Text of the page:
HSBC Holdings Plc executives faced investor anger on Friday over lackluster returns and high executive pay, prompting Chairman Douglas Flint to admit performance had been disappointing.

Europe's largest bank, which has started a cost-cutting drive to make bigger profits, faced a backlash over top executive rewards at its annual shareholders' meeting, even if a remuneration plan won the backing of some former critics.

Yet a fifth of shareholders refused to back the plan, which includes lower caps on long-term incentive share payouts, despite a year of lobbying by HSBC, marking stronger opposition over pay than faced by its British peers.

How greedy is this board of directors? asked private shareholder Michael Mason-Mahon, as other investors called on HSBC to take a lead in moving away from wildly excessive remuneration at board level.

Still, the plan was approved by 81 percent of HSBC's owners, many of whom rounded on the bank for its mediocre shareholder returns, which Flint called disappointing and inadequate. We are committed to making it better, Flint said.

Earlier this month, newly-instated Chief Executive Stuart Gulliver unveiled a retreat from retail banking in a host of countries, aimed at tackling a jump in costs which dragged down first-quarter profits some 14 percent.

Gulliver, who rose to the top job earlier this year after a boardroom tussle in 2010, is targeting up to $3.5 billion in costs savings through the overhaul, which could also involve Europe's largest bank offloading its U.S. credit card arm.

HSBC also faced uncomfortable questions over its relationship with the Libyan government and leader Mummar Gaddafi, after reports surfaced this week saying HSBC held assets from the country's oil fund.

Flint argued that Libya had been rehabilitated by the international community in 2006, which explained why it had enjoyed access to the international financial system again, before being cast aside this year.

He refused to be drawn on whether HSBC had any connection to the Libyan government.


The new pay plan failed to garner full support from HSBC shareholders despite the bank striving to lay the ground for the proposals in the last year as it sought to avoid a repeat of a similar backlash last year.

HSBC's revamped format includes limiting long-term incentive plan share payouts to six times basic salary, from seven times, and makes it harder for employees to cash in quickly on their incentives.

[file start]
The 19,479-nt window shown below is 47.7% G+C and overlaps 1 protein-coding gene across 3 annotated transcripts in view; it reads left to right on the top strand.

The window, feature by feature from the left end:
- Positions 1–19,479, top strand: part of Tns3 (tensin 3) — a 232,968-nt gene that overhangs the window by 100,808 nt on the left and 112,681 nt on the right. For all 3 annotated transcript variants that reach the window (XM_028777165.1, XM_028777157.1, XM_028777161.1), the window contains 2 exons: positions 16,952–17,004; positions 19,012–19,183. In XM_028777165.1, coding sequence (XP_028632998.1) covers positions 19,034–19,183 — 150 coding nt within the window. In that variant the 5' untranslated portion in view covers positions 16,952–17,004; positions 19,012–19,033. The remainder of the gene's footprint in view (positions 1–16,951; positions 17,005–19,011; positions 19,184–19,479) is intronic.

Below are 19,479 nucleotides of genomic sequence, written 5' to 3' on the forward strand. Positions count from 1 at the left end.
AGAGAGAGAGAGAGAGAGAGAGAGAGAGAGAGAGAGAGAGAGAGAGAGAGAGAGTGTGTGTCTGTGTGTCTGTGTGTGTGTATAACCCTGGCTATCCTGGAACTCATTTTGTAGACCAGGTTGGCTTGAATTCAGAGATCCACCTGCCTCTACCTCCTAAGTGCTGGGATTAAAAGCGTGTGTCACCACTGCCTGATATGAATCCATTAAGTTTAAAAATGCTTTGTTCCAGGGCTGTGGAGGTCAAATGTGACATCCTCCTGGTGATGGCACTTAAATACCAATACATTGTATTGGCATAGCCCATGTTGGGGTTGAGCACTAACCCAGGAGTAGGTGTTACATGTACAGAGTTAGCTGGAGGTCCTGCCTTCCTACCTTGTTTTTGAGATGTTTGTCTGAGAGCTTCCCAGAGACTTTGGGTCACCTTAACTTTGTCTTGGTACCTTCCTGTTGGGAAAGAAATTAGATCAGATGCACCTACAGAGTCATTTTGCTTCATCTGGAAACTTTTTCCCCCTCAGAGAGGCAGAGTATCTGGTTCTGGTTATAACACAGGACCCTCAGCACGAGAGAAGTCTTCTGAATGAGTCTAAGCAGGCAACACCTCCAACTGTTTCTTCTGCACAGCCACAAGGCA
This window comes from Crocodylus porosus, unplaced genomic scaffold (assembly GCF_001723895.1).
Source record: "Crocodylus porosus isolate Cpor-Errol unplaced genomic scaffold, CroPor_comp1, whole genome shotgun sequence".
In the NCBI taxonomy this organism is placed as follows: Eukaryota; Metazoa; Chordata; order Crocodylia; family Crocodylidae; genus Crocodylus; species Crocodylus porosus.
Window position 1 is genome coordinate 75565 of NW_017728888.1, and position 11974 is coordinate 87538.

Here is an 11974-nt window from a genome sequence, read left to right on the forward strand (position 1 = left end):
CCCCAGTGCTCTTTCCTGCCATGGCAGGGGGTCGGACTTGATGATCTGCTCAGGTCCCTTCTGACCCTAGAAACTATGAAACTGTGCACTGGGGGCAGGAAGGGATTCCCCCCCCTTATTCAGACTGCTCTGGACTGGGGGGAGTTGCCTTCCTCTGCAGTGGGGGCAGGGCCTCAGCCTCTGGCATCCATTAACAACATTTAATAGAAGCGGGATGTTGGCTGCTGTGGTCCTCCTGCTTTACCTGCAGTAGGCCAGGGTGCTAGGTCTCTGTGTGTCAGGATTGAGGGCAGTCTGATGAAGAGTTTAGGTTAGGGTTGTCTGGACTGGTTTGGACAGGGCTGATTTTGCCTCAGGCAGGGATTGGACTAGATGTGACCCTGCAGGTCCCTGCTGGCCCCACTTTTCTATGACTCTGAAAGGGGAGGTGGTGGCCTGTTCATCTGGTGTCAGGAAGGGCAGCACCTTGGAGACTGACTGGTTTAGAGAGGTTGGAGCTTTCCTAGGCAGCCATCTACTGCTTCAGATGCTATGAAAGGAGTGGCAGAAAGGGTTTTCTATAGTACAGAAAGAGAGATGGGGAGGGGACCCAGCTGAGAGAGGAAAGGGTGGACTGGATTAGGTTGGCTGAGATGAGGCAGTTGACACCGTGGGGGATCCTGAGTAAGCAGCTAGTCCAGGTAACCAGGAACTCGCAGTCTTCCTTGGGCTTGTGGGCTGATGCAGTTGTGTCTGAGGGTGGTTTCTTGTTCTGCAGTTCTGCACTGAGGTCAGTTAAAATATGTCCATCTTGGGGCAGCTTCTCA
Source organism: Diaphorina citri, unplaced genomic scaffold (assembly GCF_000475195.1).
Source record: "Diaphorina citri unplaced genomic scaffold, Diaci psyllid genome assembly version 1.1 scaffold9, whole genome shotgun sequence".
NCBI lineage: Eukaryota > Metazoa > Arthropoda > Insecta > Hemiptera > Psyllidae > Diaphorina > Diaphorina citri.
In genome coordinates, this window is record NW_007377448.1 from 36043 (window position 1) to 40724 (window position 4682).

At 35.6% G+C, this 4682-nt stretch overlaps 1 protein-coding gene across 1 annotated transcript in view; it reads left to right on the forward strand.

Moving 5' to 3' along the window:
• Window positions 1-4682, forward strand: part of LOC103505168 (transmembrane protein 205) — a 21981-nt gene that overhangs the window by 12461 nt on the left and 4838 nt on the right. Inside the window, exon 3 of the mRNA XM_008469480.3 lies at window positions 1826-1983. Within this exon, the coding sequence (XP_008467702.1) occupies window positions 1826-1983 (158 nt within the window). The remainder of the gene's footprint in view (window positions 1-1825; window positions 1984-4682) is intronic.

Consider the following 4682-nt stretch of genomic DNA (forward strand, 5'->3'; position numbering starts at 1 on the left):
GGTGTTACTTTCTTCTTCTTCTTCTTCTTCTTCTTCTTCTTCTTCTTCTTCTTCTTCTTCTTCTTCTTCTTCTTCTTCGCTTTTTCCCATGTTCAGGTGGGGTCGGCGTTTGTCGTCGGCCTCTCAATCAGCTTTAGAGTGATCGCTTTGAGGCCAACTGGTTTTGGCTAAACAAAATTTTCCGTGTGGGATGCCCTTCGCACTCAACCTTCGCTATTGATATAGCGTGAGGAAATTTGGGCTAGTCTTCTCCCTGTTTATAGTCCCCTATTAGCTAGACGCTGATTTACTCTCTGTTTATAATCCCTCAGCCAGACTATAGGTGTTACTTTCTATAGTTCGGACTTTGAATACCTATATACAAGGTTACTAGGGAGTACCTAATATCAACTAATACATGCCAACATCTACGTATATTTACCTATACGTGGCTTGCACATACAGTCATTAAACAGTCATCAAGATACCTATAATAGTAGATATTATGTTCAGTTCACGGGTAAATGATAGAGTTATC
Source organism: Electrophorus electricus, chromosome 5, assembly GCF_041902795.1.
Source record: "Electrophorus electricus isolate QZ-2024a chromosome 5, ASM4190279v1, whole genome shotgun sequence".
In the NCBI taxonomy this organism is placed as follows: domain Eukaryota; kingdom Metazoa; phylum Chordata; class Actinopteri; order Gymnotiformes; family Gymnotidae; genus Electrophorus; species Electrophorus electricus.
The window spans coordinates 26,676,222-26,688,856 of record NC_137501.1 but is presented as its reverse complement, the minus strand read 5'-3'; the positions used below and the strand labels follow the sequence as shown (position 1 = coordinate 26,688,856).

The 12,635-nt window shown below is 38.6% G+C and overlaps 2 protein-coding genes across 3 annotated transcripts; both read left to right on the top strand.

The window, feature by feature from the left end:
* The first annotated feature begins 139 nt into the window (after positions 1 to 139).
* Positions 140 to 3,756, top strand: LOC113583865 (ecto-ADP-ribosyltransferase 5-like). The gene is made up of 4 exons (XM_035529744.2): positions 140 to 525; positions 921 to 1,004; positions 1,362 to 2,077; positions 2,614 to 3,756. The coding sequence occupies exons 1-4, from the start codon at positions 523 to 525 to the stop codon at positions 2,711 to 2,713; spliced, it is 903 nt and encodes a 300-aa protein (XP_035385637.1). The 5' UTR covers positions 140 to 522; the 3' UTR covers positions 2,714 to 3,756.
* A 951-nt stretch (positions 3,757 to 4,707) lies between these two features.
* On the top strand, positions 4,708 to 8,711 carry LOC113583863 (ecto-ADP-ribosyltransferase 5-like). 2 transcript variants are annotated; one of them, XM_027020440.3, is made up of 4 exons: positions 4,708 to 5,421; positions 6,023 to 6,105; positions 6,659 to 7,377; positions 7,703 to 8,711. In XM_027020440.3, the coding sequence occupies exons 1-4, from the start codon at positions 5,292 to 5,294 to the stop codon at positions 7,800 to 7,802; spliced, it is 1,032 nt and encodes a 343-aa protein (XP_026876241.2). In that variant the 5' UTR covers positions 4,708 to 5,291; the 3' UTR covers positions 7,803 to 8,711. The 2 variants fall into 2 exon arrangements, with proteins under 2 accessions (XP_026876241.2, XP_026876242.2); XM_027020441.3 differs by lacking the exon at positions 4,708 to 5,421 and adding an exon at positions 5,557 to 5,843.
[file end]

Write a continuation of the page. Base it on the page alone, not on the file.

Measures also include making staff hold on to shares until they retire or leave the bank.

HSBC did manage to win the backing of one prominent former critic, Standard Life Investments Plc, a representative of which said it would vote in favor of all resolutions.

Standard Life had been one of the bank's fiercest critics last year when investors had already launched stinging attacks on the bank over executive pay.

The representative did ask HSBC, however, to consider strengthening the role of the deputy chairman and senior independent director and to review the effectiveness of its new policy no later than 2014.

Other investor bodies had already voiced reservations over the pay plan.

The Association of British Insurers (ABI), whose members own almost 15 percent of investments listed on the London stock market, had issued a so-called amber top alert to raise its concerns.

It did the same over compensation proposals put forward by British rival Barclays Plc, although the firm's pay plan was passed after a backlash from about a tenth of investors -- a much lower disapproval rate than HSBC.

Share advisory group Pirc also slammed elements of the compensation strategy, including provisions for golden hellos, a recruitment incentive whereby employees are compensated for joining from another firm.

Pirc also questioned the lack of a cap on salaries.

It would be irresponsible to allow our comparative advantages to wither by ignoring the market forces that exist around compensation, even though we understand how sensitive this subject is, Flint said.

(Additional reporting by Tommy Wilkes; Editing by David Holmes)